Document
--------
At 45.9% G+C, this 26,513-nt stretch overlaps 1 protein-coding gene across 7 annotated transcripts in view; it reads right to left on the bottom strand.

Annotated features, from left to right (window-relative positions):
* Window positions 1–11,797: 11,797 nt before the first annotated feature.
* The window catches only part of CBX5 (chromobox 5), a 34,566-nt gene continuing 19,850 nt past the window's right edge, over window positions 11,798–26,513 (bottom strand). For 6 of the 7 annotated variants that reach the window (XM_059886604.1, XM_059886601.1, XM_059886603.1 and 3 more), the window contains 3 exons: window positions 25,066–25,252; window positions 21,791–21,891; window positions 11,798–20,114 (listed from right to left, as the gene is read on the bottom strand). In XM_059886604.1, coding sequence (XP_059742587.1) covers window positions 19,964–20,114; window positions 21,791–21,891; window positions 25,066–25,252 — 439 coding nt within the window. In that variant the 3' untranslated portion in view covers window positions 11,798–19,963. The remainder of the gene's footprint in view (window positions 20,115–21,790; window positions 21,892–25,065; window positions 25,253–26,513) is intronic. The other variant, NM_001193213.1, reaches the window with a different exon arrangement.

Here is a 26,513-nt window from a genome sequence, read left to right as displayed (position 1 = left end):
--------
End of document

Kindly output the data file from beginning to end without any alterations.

At 45.9% G+C, this 26,513-nt stretch overlaps 1 protein-coding gene across 7 annotated transcripts in view; it reads right to left on the bottom strand.

Annotated features, from left to right (window-relative positions):
* Window positions 1–11,797: 11,797 nt before the first annotated feature.
* The window catches only part of CBX5 (chromobox 5), a 34,566-nt gene continuing 19,850 nt past the window's right edge, over window positions 11,798–26,513 (bottom strand). For 6 of the 7 annotated variants that reach the window (XM_059886604.1, XM_059886601.1, XM_059886603.1 and 3 more), the window contains 3 exons: window positions 25,066–25,252; window positions 21,791–21,891; window positions 11,798–20,114 (listed from right to left, as the gene is read on the bottom strand). In XM_059886604.1, coding sequence (XP_059742587.1) covers window positions 19,964–20,114; window positions 21,791–21,891; window positions 25,066–25,252 — 439 coding nt within the window. In that variant the 3' untranslated portion in view covers window positions 11,798–19,963. The remainder of the gene's footprint in view (window positions 20,115–21,790; window positions 21,892–25,065; window positions 25,253–26,513) is intronic. The other variant, NM_001193213.1, reaches the window with a different exon arrangement.

Here is a 26,513-nt window from a genome sequence, read left to right as displayed (position 1 = left end):